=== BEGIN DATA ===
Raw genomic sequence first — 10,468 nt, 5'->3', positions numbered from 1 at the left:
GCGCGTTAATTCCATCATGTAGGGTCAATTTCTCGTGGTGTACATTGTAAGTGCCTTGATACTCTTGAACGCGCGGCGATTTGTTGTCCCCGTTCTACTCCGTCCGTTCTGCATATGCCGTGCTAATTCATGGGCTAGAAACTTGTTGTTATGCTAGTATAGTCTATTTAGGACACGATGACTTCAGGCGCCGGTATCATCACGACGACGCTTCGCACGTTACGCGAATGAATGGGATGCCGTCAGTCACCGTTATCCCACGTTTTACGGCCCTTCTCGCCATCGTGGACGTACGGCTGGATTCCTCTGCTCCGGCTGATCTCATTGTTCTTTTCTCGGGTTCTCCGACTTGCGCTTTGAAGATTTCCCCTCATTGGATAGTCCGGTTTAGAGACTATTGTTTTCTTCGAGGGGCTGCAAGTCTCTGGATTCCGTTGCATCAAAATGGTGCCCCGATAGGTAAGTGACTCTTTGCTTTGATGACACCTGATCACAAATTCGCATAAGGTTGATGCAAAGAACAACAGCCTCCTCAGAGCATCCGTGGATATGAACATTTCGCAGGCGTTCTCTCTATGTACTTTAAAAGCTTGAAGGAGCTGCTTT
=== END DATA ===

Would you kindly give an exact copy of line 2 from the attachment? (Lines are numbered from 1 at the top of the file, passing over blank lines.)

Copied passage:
GCGCGTTAATTCCATCATGTAGGGTCAATTTCTCGTGGTGTACATTGTAAGTGCCTTGATACTCTTGAACGCGCGGCGATTTGTTGTCCCCGTTCTACTCCGTCCGTTCTGCATATGCCGTGCTAATTCATGGGCTAGAAACTTGTTGTTATGCTAGTATAGTCTATTTAGGACACGATGACTTCAGGCGCCGGTATCATCACGACGACGCTTCGCACGTTACGCGAATGAATGGGATGCCGTCAGTCACCGTTATCCCACGTTTTACGGCCCTTCTCGCCATCGTGGACGTACGGCTGGATTCCTCTGCTCCGGCTGATCTCATTGTTCTTTTCTCGGGTTCTCCGACTTGCGCTTTGAAGATTTCCCCTCATTGGATAGTCCGGTTTAGAGACTATTGTTTTCTTCGAGGGGCTGCAAGTCTCTGGATTCCGTTGCATCAAAATGGTGCCCCGATAGGTAAGTGACTCTTTGCTTTGATGACACCTGATCACAAATTCGCATAAGGTTGATGCAAAGAACAACAGCCTCCTCAGAGCATCCGTGGATATGAACATTTCGCAGGCGTTCTCTCTATGTACTTTAAAAGCTTGAAGGAGCTGCTTT